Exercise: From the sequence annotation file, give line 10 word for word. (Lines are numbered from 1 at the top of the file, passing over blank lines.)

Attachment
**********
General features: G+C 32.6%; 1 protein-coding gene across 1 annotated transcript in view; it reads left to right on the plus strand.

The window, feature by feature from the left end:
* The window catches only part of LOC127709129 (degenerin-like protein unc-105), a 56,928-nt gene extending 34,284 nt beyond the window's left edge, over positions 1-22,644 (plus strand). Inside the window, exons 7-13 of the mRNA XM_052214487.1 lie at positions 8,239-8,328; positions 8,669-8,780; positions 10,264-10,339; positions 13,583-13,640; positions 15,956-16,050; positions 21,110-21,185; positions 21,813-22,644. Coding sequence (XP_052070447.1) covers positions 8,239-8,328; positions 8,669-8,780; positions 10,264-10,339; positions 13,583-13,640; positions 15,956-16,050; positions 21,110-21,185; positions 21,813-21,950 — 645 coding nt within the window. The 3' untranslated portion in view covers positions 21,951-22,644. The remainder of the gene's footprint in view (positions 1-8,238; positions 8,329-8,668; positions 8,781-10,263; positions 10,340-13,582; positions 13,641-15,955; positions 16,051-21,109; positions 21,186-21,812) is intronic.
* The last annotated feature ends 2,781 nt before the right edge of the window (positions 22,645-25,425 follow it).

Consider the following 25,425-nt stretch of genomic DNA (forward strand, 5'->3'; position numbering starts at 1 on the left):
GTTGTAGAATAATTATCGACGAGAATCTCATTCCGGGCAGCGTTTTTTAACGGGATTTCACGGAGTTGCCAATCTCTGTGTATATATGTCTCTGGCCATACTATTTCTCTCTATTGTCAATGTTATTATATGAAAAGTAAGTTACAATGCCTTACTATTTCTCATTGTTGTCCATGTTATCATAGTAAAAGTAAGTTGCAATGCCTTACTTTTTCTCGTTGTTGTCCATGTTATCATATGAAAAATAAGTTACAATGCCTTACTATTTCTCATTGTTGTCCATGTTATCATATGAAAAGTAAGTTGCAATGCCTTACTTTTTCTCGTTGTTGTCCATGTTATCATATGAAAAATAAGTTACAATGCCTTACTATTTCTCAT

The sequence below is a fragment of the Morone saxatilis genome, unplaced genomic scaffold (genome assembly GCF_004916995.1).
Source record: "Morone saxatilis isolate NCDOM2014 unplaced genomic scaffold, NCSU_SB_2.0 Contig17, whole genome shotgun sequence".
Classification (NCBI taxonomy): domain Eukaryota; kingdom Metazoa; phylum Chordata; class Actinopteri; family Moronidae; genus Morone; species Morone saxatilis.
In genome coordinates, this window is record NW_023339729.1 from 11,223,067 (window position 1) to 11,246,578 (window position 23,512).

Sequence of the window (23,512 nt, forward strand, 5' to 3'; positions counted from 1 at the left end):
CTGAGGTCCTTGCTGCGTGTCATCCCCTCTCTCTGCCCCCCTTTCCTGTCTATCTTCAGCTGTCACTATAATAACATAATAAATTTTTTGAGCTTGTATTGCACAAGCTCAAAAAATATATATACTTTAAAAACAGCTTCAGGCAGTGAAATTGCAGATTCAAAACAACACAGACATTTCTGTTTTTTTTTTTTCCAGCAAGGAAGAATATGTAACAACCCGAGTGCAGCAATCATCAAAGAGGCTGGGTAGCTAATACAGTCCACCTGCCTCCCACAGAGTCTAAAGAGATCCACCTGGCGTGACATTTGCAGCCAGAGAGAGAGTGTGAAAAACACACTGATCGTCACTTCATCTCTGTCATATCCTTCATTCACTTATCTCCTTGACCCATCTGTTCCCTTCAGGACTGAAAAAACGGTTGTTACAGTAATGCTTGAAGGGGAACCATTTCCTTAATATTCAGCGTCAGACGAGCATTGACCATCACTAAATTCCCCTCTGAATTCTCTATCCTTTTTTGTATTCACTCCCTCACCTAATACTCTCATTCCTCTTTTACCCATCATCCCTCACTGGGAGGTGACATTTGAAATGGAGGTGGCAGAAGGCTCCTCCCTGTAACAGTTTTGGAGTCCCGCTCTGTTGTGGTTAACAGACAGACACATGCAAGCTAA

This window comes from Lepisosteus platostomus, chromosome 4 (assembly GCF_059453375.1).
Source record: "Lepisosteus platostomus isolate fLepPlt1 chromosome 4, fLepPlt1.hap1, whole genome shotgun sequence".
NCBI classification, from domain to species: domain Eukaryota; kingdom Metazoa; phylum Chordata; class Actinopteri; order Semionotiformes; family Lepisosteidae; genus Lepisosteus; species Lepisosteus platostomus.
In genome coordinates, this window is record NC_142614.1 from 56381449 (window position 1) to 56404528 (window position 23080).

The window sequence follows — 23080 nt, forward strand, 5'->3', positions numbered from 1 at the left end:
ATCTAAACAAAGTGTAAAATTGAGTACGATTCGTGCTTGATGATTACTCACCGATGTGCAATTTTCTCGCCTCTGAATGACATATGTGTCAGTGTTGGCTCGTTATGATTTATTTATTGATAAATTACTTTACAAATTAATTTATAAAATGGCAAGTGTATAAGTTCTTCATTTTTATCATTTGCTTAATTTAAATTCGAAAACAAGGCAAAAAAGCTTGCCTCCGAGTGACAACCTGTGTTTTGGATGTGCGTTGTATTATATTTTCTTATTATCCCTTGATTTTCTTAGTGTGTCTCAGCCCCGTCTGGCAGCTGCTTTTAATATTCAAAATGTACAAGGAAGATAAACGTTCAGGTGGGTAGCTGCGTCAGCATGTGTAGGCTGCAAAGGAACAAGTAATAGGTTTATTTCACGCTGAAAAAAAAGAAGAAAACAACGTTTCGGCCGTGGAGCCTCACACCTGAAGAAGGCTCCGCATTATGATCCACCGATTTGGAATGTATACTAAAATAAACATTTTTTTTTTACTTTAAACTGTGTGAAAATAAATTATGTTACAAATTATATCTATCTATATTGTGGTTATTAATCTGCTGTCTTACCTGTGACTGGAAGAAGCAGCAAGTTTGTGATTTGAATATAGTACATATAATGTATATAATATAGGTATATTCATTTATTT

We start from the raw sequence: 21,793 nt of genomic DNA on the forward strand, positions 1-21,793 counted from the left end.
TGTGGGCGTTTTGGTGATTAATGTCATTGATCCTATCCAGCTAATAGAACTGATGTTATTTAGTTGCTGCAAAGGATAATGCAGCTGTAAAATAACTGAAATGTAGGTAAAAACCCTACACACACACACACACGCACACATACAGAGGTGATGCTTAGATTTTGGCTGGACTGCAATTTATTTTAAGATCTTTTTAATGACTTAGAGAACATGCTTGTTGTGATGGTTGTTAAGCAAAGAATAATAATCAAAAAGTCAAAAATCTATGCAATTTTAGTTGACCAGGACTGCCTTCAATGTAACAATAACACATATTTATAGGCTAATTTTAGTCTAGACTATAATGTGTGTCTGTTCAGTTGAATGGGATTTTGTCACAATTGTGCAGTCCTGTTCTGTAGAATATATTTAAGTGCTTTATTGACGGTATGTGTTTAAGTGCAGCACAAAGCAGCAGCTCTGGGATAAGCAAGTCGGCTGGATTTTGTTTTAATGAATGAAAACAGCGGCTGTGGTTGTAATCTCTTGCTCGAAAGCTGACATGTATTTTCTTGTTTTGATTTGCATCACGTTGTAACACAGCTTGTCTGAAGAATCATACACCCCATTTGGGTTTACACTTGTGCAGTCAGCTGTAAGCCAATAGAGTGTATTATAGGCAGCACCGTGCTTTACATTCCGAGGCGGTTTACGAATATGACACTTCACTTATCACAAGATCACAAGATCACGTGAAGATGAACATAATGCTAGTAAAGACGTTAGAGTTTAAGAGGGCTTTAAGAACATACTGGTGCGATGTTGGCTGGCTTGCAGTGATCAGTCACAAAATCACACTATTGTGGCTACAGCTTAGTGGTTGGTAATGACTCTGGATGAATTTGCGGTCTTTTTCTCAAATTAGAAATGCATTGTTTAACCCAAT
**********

In genome coordinates, this window is record NW_023339729.1 from 11,223,067 (window position 1) to 11,246,578 (window position 23,512).